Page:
Novel Writing Tips: Common Story Problems

Looking for novel writing tips? Here are some questions to ask yourself about your story concept. These questions will help you to identify common problems that might prevent your novel from working.

Does your main character have a central goal?

Does your main character have a central goal that is the focus of his or her actions? Does this goal motivate your character throughout the story?

Examples of central goals:

  • To achieve love

  • To save the world from the evil wizard, Voldemort

If the character's goal isn't clear, the story tends to lack direction. Without a sense of where the story is headed, the reader may not feel motivated to keep reading.

Giving the main character a clear central goal gives the reader a goal as well and keeps the story moving forward.

Is there a central conflict?

Giving your character a goal isn't enough. There needs to be a major conflict, or problem in the way of reaching that goal.

Otherwise, your story will move in a predictable straight line toward the character's objective. There's no suspense, no surprise.

Examples of central conflicts:

  • The man your heroine loves is already married.

  • The evil wizard, Voldemort, is determined to kill Harry Potter before Harry can kill him.

Are things generally easy for your character? If so, look at strengthening your central conflict.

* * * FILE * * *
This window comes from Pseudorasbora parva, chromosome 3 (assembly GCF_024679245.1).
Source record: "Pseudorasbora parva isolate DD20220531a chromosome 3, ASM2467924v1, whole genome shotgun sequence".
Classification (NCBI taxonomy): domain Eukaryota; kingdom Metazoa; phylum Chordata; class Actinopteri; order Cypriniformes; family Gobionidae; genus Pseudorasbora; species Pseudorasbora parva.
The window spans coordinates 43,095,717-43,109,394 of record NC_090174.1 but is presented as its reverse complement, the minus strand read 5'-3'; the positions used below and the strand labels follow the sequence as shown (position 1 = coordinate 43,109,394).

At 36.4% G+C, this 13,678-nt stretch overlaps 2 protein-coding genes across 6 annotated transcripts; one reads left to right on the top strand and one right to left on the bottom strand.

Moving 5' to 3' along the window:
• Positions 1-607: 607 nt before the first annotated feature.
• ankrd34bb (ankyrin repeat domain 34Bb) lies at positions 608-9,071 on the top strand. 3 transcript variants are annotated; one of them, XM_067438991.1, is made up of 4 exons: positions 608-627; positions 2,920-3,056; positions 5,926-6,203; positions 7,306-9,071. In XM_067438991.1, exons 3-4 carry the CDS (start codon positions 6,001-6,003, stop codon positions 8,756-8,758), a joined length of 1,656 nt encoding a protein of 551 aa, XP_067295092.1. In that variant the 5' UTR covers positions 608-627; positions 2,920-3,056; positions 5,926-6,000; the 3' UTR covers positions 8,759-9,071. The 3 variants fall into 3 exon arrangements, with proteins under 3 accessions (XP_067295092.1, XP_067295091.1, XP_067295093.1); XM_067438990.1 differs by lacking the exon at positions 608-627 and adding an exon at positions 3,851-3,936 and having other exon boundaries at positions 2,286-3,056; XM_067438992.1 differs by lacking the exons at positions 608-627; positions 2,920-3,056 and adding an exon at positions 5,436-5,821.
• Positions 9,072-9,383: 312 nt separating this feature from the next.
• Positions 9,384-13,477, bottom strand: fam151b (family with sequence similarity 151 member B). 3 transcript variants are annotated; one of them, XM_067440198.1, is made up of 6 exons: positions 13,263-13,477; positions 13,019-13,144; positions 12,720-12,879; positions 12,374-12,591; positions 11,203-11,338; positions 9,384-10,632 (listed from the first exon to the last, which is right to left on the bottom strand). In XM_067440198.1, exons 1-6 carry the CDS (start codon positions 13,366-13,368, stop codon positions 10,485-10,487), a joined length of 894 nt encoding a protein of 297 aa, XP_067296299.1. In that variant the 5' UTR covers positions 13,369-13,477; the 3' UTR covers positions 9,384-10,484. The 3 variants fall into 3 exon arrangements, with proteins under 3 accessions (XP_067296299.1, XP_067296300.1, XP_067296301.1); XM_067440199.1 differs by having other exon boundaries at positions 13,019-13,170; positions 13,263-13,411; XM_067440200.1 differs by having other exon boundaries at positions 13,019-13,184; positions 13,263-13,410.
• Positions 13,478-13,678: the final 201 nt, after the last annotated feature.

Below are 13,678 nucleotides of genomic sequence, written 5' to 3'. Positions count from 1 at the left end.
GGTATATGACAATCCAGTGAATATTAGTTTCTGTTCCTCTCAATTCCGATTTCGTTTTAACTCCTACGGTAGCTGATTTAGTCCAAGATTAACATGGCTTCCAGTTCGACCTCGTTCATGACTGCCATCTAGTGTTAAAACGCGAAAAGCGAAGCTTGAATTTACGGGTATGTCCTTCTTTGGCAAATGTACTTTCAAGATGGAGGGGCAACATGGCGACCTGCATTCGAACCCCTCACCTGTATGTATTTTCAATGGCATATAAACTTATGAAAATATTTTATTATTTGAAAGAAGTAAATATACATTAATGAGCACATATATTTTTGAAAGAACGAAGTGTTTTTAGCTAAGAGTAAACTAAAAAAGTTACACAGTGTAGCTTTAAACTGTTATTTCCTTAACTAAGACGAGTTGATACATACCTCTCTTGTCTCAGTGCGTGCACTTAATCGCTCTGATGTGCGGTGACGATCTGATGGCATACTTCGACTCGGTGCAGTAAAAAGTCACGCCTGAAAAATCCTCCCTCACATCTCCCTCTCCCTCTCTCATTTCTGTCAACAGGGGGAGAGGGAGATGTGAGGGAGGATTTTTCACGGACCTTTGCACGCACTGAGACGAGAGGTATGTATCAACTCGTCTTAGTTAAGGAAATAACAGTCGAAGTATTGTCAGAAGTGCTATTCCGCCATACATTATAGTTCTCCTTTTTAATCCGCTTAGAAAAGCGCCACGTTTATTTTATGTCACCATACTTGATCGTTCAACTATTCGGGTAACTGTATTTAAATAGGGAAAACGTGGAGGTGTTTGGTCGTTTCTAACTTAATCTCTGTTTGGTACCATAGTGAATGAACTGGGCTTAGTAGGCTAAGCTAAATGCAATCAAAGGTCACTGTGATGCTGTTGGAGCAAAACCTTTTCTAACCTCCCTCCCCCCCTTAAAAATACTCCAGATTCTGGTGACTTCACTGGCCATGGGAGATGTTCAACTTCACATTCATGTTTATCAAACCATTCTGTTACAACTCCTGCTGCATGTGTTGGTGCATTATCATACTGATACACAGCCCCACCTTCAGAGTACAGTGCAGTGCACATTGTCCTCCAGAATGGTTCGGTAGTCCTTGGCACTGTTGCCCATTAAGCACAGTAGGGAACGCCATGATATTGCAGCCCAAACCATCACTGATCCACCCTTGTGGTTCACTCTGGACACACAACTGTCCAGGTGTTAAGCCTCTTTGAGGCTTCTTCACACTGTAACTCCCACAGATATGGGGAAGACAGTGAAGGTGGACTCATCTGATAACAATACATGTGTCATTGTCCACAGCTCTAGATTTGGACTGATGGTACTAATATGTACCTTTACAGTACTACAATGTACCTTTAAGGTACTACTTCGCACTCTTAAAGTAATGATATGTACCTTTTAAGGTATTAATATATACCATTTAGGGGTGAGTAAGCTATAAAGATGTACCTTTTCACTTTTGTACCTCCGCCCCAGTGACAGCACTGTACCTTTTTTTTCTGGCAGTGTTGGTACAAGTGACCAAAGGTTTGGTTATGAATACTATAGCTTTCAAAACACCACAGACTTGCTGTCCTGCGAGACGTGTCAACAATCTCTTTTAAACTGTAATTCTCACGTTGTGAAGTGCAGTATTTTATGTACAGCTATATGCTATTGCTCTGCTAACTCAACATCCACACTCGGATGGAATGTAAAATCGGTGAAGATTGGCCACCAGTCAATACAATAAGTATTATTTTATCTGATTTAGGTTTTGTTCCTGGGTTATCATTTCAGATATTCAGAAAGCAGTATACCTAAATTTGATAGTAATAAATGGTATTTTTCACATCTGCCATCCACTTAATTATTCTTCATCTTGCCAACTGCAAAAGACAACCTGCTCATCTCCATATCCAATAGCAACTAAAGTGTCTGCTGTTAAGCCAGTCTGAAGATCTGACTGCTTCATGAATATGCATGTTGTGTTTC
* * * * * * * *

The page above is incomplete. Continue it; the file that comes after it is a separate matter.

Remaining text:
Maybe instead of one central conflict, right now your character faces a series of unrelated problems. This can cause an effect of randomness, an episodic "one-thing-after-another" feel. Think about creating a single overarching conflict that lasts through the whole story and gives it a shape.

If you want to keep some of the other problems too, they can be plot complications in a longer manuscript (we'll talk about plot complications later). But even if you include "extra" problems, don't lose sight of what your central conflict is.

Does your story already have a central conflict? Think about whether you'd make it more exciting by making the character's problem worse.

Does the main character have enough at stake?

Your story conflict will only seem significant if its outcome will make a real difference in your character's life.

For example, let's say your character's goal is to win a bowling tournament. If she thinks it would be fun to get a trophy but knows it's not a big deal either way, then there doesn't seem much point in telling the story of the game.

But, let's say this character's just lost her job, and she's in danger of losing her husband to one of her bowling rivals. She's desperate to win something for a change. The bowling championship begins to take on a huge symbolic importance for this character. She has the feeling that if she can just win this one victory, it will be a sign that her luck is changing and she can turn her life around.

By increasing the character's stakes, we can give the same conflict enough importance to carry a story.

Does the character have a reason to act right now?

Imagine your character dreams of moving to Hollywood and pursuing an acting career. Instead, he has spent the last fifteen years trapped in a corporate job he hates but is afraid to leave.

You have a central goal and a conflict. On the other hand, your character has been tolerating the situation for the last fifteen years, so it's not clear why anything should change now.

And what if he did wake up one morning and, for no apparent reason, decide to change his whole life? As soon as this guy came up against a big obstacle, wouldn't he be likely to back down pretty fast? If the character gives up at the first increase in conflict, there's not going to be much of a story.